Total RNA was isolated using the Prep Ease kit (USB, USA), according to the manufacturer's instructions, using DNaseI digestion on column. cDNA was synthesized with random hexamer primers from 2 ?g of total RNA using the First Strand cDNA synthesis kit (Fermentas, Canada), according to the manufacturer's protocol. qPCR was performed on a MyiQ cycler (BioRad, USA) using the Mesa Green qPCR mastermix (Eurogenetec, Belgium) with primers at 100 nM final concentration and a two-step PCR protocol (5 min initial denaturation at 95?C, 40 cycles with 10 s at 95?C and 1 min elongation at 60?C). The primers were (forward, reverse): GAPDH, 5? TGGTATCGTGGAAGGACTCATGAC, 5? ATGCCAGTGAGCTTCCCGTTCAGC; 7SK, 5? CCTGCTAGAACCTCCAAACAAG, 5? GCCTCATTTGGATGTGTCTG. Data were evaluated using the ??Ct method.


To investigate RISC by FCS/FCCS in vivo, we created a 293 based cell line, in which hAgo2 is tagged with the enhanced green fluorescent protein (EGFP). For this study, hAgo2 was chosen, because it has been demonstrated that it is involved in nuclear RNAi, is associated with siRNAs and miRNAs, endonucleolytically active and that tagging hAgo2 on the N-terminus with EGFP had no effect on hAgo2 RNAi activity and sub-cellular localization (35,36). The characterization of the newly generated cell line 10G revealed that the EGFP-Ago2 protein reproduces the enzymatic activity, protein/RNA interactions, sub-cellular localization, expression level and function of endogenous hAgo2 protein (Supplementary Figure S1A?D).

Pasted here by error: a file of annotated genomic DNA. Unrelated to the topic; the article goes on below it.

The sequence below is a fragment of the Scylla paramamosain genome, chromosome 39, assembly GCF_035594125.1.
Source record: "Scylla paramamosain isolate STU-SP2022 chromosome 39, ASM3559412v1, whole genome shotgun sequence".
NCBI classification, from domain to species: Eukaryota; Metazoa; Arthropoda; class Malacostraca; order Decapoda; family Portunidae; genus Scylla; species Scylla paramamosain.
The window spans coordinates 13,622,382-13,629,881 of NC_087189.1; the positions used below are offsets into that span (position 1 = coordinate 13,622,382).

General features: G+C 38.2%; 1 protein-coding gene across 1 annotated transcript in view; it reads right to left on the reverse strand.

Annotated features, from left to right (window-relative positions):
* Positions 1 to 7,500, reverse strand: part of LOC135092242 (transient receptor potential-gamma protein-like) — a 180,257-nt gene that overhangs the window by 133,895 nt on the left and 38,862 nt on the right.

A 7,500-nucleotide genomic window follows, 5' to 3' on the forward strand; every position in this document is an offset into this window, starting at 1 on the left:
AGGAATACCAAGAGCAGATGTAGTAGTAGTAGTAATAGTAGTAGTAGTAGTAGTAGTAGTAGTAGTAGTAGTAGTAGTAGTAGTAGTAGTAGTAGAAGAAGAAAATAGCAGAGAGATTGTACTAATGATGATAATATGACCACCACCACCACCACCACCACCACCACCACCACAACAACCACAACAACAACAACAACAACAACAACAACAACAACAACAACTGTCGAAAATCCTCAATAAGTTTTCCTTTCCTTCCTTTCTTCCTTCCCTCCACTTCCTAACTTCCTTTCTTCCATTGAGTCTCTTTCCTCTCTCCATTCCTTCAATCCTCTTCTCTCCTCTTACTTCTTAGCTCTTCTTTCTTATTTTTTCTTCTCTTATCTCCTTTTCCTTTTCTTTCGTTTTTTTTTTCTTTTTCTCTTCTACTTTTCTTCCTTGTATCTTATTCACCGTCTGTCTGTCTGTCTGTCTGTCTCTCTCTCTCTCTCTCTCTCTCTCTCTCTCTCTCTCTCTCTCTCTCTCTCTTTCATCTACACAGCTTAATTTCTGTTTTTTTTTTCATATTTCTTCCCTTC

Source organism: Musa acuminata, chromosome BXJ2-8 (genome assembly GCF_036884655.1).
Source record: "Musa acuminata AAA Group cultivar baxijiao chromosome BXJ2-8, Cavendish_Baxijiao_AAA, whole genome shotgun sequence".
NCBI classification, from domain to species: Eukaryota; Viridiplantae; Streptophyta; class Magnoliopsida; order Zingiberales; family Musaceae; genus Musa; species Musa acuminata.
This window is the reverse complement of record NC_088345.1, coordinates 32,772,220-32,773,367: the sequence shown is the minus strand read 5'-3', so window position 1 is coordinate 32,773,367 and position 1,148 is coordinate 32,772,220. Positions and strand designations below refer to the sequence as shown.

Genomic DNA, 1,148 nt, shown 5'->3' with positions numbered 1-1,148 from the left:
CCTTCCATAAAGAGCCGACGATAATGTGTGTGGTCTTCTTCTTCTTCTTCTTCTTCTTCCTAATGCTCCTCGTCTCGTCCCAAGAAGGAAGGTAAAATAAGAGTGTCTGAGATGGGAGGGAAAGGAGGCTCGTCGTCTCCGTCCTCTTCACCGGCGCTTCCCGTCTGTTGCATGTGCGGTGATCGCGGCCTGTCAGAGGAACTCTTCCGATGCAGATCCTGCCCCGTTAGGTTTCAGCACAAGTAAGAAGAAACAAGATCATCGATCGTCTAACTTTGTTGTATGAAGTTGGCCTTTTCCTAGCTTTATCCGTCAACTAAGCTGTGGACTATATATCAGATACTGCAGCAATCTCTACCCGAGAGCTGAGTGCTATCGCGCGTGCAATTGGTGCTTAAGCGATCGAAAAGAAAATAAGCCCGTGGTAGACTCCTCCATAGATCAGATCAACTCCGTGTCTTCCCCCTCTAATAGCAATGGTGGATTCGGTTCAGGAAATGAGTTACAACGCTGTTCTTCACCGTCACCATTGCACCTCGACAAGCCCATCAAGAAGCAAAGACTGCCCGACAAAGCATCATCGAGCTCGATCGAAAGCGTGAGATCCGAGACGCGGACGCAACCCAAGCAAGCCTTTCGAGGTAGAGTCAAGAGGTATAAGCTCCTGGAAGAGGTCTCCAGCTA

Nuclear RISC differs from cytoplasmic RISC